Amtrak Police Department

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Amtrak Police Department
Amtrak Police logo.jpg
AbbreviationAPD
Jurisdictional structure
Federal agency
(Operations jurisdiction)
United States
Operations jurisdictionUnited States
Legal jurisdictionAmtrak Rail System
General nature
Specialist jurisdiction
  • Railways, tramways, and-or rail transit systems.
HeadquartersWashington, D.C.

Police officers428
Agency executive
  • Neil Trugman, Chief of Police
Website
police.amtrak.com

The Amtrak Police Department (APD) is a railroad police agency, security organization that acts as the law enforcement arm of Amtrak (the National Railroad Passenger Corporation), the government-owned passenger train system in the United States.[1] It is headquartered at Union Station in Washington, D.C., and has about 428 sworn police officers, most of whom are stationed within the Northeast Corridor, Amtrak's busiest route.

This quasi-federal agency has primary jurisdiction on Amtrak stations nationwide, trains, rights-of-way, maintenance facilities and crimes committed against Amtrak or its passengers.

Since 1979, most Amtrak police officers are trained at the Federal Law Enforcement Training Centers (FLETC)[2][3] although some recruits may be certified through a local police academy.

Authority[edit]

Amtrak Police SUVs outside Washington Union Station in July 2011.

Created by Congress, Amtrak's enabling legislation under the Rail Passenger Service Act of 1970, now codified starting at 49 U.S.C. 24101, established the authority for Amtrak to have its own police force. The statutory authority was unique at the time and included interstate police powers. The Amtrak rail police law, now found at 49 U.S.C. 24305 (e), states as follows:

(e) Rail Police. —Amtrak may employ rail police to provide security for rail passengers and property of Amtrak. Rail police employed by Amtrak who have complied with a state law establishing requirements applicable to rail police or individuals employed in a similar position may be employed without regard to the law of another state containing those requirements.

In sum, Amtrak police officers have the same police authority as a local or state law enforcement officer within their jurisdiction. They investigate various types of crime that occur within and around stations, trains and/or right of ways. Since after the September 11, 2001, attacks on American soil, APD has become more terrorism-focused. Such mission shift became even more prevalent after the Madrid train bombings in 2004. It maintains a robust K-9 division composed of patrol and bomb dogs. APD officers constantly work in partnership with federal, state and local law enforcement to perform their duties in accordance with the agency's mission to protect America's railroads. In theory, officers have jurisdiction in all the 46 states where Amtrak operates but in practice are stationed in busier locations.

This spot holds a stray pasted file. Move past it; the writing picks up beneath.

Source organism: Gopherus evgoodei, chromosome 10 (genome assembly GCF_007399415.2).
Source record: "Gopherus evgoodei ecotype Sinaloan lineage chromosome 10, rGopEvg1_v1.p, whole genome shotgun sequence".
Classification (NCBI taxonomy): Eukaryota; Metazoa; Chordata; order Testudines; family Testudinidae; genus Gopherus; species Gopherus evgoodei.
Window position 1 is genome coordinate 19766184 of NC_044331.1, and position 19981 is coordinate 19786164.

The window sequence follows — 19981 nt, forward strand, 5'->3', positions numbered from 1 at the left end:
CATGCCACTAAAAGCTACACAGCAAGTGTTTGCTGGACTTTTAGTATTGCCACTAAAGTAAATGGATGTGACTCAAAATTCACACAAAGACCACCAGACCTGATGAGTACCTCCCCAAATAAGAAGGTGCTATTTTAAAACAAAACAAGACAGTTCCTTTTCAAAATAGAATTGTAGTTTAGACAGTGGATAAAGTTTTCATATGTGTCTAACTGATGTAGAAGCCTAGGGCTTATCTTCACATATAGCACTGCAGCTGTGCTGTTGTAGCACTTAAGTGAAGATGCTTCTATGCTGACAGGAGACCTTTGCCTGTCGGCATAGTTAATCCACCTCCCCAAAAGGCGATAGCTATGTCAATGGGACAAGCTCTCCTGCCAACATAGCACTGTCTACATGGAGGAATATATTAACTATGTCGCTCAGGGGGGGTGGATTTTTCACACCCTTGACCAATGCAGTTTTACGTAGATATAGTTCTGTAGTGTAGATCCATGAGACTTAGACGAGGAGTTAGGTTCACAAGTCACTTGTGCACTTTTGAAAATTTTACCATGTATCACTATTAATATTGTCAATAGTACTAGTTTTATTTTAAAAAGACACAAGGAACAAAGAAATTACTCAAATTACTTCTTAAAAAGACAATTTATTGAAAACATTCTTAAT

Controversies[edit]

In 2016, the Amtrak Office of Inspector General launched an investigation into then-Amtrak Police chief Polly Hansen, regarding conflict of interest involving her boyfriend who was awarded a counterterrorism contract she helped oversee, and in whose award Hansen reportedly had influence. In statements, Hansen claimed no knowledge of the boyfriend, but investigation revealed that they had been cohabiting in a condominium that they jointly owned. In September 2016, after the presidency of Amtrak had passed from Joseph Boardman (who had appointed Hansen in 2012) to Wick Moorman, Chief Hansen resigned.

On February 8, 2017, Amtrak Police officer LaRoyce Tankson shot and killed a unarmed man, Chad Robertson, who had been spotted smoking marijuana outside Chicago's Union Station and was running from police.[4] The bullet was fired from a distance between 75 and 100 yards and struck Robertson in the shoulder from behind.[5] Tankson's attorney, Will Fahy, claimed Tankson saw Robertson turn and reach for what Tankson thought was a firearm and thus believed he was about to be shot.[5] However, four eye witnesses stated they did not see Robertson gesture having a gun.[5] Tankson was charged with first degree murder and released from custody after posting ten percent of the bail which was set to $250,000.[5] On March 8, 2017, the Amtrak Police Fraternal Order of Police claimed having collected more than $4,000 to help Tankson and contended he fired in self-defense.[6]

Rank structure and insignia[edit]

Title Insignia
Chief of Police
4 Gold Stars.svg
Deputy Chief
2 Gold Stars.svg
Inspector
1 Gold Star.svg
Captain
Captain insignia gold.svg
Sergeant
NYPD Sergeant Stripes.svg
Detective (Gold Badge/insignias)
Special Agent (Gold Badge/insignias)
Criminal Investigator
Police Officer

See also[edit]

References[edit]

  1. ^ "Amtrak Police Department". amtrakpolice.com. Amtrak Police Department. Retrieved November 23, 2015.
  2. ^ "A Brief History of the Amtrak Police Department". amtrakpolice.com. Amtrak Police Department. Retrieved November 23, 2015.
  3. ^ "Current Partners". fletc.gov. Federal Law Enforcement Training Centers. Retrieved November 23, 2015.
  4. ^ Amtrak police officer charged with murder in Chicago shooting, Reuters, February 18, 2017, retrieved on: January 24, 2018.
  5. ^ a b c d Amtrak cop charged with murder bonds out of jail, Chicago Sun, February 18, 2017, retrieved on: January 24, 2018.
  6. ^ Union raises $4,000 for Amtrak officer charged with murder, Washington Times, March 8, 2017, retrieved on: February 20, 2018.

External links[edit]